A proposed settlement to end a private, consumer lawsuit against Microsoft would help poor schools get used computers and free software to close the digital divide, the software giant said Monday.

The settlement, which would provide more than $1 billion in Microsoft software, computers and training, is "very fair and even generous," Microsoft lawyer Tom Burt said.

Microsoft defended the proposal at a hearing in Baltimore before U.S. District Judge J. Frederick Motz, who is expected to decide by the end of the year whether to accept the plan. The class action lawsuit contends that Microsoft abused its monopoly power and overcharged people for Windows, Office and other software.

Some companies like Apple Computer as well as scores of educators and parents contend that the deal would reward the company by increasing Microsoft's market share in schools — at the expense of competitors like Apple.

"The education market is very robust," Apple general counsel Nancy Heinen said. "Why would you let a monopolist get a better foothold?"

Burt argued, however, that schools would be able to make their own technology choices. "This is going to be a platform-neutral settlement that is not going to be influenced by Microsoft," he said.

During the hearing, Microsoft offered several changes to the settlement to address the criticism that began when the proposal first was unveiled last month. Among the new Microsoft ideas:

— Changing the way the foundation that will oversee the money will pick its board members. Microsoft said two software makers would join the foundation: Connectix, which makes a program that lets Windows software work on rival Apple computers, and education software maker Key Curriculum Press.

— Allowing the foundation, not Microsoft, to oversee the distribution of $90 million in teacher training funds that are part of the settlement.

Microsoft said the settlement has the support of the National Education Association, the United Negro College Fund and other education groups.

The $1 billion in software, computers and training would go to more than 16,000 of the nation's poorest schools.

Burt said he hopes more companies will join the foundation and stressed that schools will be able to make their own technology choices.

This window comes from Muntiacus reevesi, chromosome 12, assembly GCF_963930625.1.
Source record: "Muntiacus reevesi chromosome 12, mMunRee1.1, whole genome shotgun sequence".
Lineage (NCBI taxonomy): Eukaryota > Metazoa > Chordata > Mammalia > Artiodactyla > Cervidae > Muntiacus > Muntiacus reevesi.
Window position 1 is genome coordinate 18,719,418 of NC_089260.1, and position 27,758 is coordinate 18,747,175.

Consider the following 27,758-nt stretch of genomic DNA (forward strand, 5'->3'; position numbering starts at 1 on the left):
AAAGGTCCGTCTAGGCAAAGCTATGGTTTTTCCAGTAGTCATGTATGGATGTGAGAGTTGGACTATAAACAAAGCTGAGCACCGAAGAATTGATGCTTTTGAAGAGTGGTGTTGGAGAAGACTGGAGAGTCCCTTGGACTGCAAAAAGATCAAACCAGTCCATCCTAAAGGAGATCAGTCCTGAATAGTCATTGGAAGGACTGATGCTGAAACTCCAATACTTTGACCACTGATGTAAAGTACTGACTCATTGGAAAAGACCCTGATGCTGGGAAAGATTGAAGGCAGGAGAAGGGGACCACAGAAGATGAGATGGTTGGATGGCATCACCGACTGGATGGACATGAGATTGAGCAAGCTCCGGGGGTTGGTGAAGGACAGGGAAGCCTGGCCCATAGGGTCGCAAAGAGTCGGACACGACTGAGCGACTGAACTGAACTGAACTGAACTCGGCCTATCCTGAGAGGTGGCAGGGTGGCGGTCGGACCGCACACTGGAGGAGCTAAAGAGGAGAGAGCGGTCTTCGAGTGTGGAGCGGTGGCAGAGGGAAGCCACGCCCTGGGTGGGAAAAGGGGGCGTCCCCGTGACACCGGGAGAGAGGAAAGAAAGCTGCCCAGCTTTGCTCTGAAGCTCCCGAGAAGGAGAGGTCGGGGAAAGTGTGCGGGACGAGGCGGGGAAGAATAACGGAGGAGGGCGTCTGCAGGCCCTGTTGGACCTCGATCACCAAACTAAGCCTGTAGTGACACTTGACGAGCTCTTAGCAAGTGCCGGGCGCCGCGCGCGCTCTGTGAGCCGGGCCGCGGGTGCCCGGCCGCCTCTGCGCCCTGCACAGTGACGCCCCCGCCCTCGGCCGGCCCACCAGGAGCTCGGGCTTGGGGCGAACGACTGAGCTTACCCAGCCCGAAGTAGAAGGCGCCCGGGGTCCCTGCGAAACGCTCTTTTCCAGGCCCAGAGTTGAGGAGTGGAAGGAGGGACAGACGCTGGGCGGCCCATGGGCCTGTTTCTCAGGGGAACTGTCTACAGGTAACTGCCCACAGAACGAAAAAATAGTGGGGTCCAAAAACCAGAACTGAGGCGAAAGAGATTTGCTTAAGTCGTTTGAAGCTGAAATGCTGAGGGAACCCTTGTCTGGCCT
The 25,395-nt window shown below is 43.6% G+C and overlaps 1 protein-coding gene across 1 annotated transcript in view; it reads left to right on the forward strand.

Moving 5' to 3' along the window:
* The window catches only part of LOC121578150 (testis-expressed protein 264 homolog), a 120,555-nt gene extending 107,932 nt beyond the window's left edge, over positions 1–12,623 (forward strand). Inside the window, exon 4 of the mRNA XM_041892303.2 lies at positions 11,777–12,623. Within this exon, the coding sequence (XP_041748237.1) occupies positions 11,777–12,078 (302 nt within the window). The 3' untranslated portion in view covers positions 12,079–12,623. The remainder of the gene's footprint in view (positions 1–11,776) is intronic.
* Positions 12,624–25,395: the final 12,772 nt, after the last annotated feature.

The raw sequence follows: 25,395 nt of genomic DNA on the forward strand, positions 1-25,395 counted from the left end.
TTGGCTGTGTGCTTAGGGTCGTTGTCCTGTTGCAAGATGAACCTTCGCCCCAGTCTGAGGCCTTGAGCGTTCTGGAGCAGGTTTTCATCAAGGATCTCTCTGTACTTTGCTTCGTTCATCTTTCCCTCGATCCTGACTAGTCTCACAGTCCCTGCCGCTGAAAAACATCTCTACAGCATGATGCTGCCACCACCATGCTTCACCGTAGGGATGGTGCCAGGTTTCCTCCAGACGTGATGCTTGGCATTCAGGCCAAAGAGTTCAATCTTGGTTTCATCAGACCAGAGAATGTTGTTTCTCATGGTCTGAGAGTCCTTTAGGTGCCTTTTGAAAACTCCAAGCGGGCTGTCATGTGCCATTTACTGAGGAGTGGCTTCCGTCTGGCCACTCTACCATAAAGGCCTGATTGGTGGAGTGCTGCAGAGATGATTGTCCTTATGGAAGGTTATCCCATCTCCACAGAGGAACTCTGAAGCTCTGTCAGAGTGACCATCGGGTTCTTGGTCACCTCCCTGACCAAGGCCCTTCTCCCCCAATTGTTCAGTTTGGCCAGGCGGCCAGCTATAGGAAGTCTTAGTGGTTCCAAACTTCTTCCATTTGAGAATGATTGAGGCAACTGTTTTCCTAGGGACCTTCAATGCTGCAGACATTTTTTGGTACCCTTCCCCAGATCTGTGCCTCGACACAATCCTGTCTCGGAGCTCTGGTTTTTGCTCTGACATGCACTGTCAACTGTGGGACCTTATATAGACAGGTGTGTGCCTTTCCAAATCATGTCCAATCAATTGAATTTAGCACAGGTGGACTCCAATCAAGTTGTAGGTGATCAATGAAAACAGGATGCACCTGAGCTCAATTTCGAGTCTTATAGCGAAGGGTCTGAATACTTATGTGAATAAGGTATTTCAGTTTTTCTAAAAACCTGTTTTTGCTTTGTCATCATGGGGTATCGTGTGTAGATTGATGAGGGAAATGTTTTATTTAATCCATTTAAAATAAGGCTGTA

"This is not a settlement that imposes any solutions on local schools," he said. "The eligible schools are enabled to implement local technology plans."

Motz repeatedly expressed concerns about the structure of the settlement and the possibility that it might unduly benefit Microsoft.

Burt called that concern "at most insignificant" and claimed that Microsoft could give more in software than it could in a lump sum to the foundation, as Apple suggested.

Lawyers for California consumer groups suing Microsoft object to the settlement. They cite competition concerns and say the $1 billion settlement would barely dent the $45.9 billion the company owes consumers.

To counter that claim, Microsoft presented an economist, Robert Hall of Stanford University. Hall testified that because of added features and lower overall prices of Microsoft software, the consumer groups shouldn't get any damages at all.

More than 200 educators, parents, technology experts and private citizens have written to Motz. The vast majority oppose the settlement's terms — although many say they would welcome some sort of plan to settle the case by giving schools badly needed technology resources.

"I believe Microsoft's intent was positive and they truly believed that they had a solution that would be acceptable and useful to schools," said Bill Fiske of the Rhode Island Department of Education. "Sadly, you mix in a little bit of corporate arrogance and a misunderstanding of the educational environment and you end up with a solution that horrifies everyone."

Apple's Heinen said she is pleased with the response from educators.

"We're encouraged that the amount of money being offered is astronomical but (the educators) still value choice," Heinen said.

The settlement effort of the private class-action lawsuit comes as Microsoft continues to attempt to reach a deal with nine states seeking a remedy against the software giant for violating antitrust laws.